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NEW YORK NEW YORKE
RADIOHEAD, HAMMERSTEIN BALLROOM, NEW YORK CITY
by David Fricke


FROM A DISTANCE, AT THE BACK OF the hall, up in the mezzanine, Thom Yorke looks like a quizzical bird, his head bent hard to the left as he sings, as if in deep, odd thought. At particularly agitated points, which come more and more often as the night goes on, Yorke’s head bobs vigorously from side to side as if attached to the rest of his body by a metal spring.
There are moments – particularly during the guitar-seizure episodes in ‘Paranoid Android’, as the brittle aggression and hardened desire in ‘The Bends’ escalate to a heady climax – when it seems like Yorke’s noggin will bolt free of his body and come to an ugly end, crushed like a grapefruit in the mad surge of fans at the foot of his mike stand.
But Yorke is also visible in tight focus. This is a live MTV broadcast – part of the channel’s new series of concerts, Live At The Ten Spot – and your correspondent is sitting a few rows behind a NASA-control-like spread of computer keyboards and TV monitors.
On the screens, the multiple images of Yorke, up close and personal, are even more thrilling, and chilling. He’s unshaven, his hair roughly brushed up and forward in a weird spike: part Pee Wee Herman, part old-school punk. As Yorke sings, his eyes shut tight and his gaunt features screwed up in heavy reverie, you can see the intensity – and the eight months he and Radiohead have spent on the road since the release of ‘OK Computer’ – etched long and deep in his face.
And when, just two songs into the show, Yorke snakes into that great line in the middle of ‘Karma Police’ – “This is what you get/When you mess with us” – with Jonny Greenwood pounding the piano like a cross between a tortured classical prodigy and a ‘60s garage-rock fop, the effect is high rock’n’roll drama. On the little screens and right there in the room. This is Radiohead, and that wounded middle-aged beast called rock, at their finest in ‘97.
The constant touring has had a tangible, potent effect on Radiohead’s live attack. ‘The Bends’ is a very different beast than it was last August, in this same hall, and back in June during the band’s mini-set at the Tibetan Freedom Concert. The cutting, angular character of Greenwood and Ed O’Brien’s guitar interplay is even tighter, pressing into ‘Just (You Do It To Yourself)’ from ‘The Bends’ and the swollen climax of ‘The Tourist’ like barbed-wire mesh. The rhythms, executed with workmanlike sobriety by bassist Colin Greenwood and drummer Phil Selway, are sharp, martial in meat and tone, almost clairvoyant in the way they seem to portend great violence or major depression in that verse or chorus just coming round the bend. The ballads often pack the most menace and despair: the utter feeling of surrender in ‘No Surprises’ (“This is my final bellyache”); the bitter Beatles-esque pill, ‘Subterranean Homesick Alien’, with Yorke perched at a piano as if he’s singing ‘The Fool On The Hill’ instead of “I’m just up-tight, up-tight, up-tight...” like some kind of self-help mantra. Although Oasis and Radiohead are rarely mentioned in the same breath when it comes to premillennial Beatlesmania, Yorke and Liam Gallagher actually sing with a disarmingly similar mix of Lennon-like bite and angst. Yorke’s voice doesn’t have that defensive Gallagher edge; it’s more rounded with wear, even boyishly thoughtful at points. But he knows how to pour on the poison and in the patchwork marvel called ‘Paranoid Android’, it comes out in both trickles (the stately, deceptively subdued opening) and torrents (the prolonged anguish in his enunciation as he sings “Rain down, rain down on me”).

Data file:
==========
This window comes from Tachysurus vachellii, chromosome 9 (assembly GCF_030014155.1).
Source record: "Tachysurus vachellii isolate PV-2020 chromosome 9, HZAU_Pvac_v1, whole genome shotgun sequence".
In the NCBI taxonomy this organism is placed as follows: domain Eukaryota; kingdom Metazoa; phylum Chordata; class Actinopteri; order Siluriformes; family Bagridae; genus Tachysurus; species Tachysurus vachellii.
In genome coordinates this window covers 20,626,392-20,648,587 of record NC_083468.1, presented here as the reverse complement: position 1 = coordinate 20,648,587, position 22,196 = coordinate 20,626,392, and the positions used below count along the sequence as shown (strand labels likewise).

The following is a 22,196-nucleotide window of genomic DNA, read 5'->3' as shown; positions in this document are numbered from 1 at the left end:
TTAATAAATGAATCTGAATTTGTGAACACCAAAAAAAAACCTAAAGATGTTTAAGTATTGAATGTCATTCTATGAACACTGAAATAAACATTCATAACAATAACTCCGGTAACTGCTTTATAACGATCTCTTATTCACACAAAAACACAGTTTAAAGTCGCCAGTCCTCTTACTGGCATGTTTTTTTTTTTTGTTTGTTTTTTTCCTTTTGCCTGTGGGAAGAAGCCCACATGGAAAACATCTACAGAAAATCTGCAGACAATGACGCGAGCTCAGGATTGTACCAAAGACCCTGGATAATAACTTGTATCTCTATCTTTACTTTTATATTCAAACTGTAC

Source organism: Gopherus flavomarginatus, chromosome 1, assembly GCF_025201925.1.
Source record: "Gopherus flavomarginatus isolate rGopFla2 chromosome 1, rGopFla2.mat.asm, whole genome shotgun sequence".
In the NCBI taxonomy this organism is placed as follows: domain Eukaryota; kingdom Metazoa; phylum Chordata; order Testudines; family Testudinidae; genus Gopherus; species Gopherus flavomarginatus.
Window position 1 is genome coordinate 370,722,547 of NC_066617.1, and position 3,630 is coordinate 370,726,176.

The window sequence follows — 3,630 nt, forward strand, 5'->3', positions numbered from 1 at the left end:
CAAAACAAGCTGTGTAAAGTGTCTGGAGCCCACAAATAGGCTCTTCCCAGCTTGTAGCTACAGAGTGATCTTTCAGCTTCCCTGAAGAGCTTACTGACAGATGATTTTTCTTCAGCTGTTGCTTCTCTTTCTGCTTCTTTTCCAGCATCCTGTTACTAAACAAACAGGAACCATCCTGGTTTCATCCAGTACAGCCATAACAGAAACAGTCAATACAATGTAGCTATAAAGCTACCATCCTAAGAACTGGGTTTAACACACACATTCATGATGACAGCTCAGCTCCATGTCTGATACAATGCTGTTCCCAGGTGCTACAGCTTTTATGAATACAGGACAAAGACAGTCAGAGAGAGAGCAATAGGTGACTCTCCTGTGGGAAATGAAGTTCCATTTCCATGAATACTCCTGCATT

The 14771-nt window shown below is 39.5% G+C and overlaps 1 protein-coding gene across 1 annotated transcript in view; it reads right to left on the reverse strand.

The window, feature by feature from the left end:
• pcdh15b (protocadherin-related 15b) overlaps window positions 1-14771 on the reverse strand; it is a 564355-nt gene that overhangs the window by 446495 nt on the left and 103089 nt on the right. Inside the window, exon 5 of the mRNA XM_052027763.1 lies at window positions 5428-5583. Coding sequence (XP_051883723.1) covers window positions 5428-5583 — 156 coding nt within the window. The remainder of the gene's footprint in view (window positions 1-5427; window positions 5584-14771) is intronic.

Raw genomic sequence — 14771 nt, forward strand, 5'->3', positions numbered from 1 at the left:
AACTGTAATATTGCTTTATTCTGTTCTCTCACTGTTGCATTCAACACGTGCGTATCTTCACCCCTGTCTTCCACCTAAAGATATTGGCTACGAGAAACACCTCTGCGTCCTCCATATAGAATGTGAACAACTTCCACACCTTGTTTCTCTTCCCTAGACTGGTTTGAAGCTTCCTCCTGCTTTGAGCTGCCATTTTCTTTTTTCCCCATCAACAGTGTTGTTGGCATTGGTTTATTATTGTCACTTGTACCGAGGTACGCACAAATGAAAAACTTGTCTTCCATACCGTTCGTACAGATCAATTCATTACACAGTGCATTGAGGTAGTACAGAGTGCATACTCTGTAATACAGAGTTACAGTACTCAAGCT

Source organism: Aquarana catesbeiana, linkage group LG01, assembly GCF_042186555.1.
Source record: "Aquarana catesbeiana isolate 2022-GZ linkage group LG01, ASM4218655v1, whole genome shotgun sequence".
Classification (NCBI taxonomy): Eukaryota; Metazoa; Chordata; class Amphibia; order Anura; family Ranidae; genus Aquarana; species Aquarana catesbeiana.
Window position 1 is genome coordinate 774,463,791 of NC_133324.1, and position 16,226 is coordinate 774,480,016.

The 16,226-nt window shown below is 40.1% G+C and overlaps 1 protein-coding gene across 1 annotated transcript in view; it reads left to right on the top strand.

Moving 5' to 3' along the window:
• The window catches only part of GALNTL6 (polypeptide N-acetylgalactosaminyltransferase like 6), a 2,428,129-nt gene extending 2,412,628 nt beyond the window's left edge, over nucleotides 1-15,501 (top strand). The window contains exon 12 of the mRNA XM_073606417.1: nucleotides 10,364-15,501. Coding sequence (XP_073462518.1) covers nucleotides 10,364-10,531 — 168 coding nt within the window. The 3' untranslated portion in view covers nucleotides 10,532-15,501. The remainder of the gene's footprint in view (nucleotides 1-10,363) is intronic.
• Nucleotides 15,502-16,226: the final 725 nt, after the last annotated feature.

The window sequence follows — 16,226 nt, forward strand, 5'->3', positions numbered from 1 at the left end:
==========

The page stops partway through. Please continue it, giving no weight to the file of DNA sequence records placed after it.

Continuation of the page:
It’s hard to believe that much of this is really coming across on television. But from this vantage point, it’s possible to get both shows, the live-action and broadcast versions, and frankly there are times when it is difficult to tear your eyes away from the monitors. There are also times when the music is so blinding – like the long dark howl of ‘Street Spirit (Fade Out)’ – that it doesn’t matter whether you can see anything at all.
Oh, and there’s no ‘Creep’. And to be honest, nobody seems to miss it.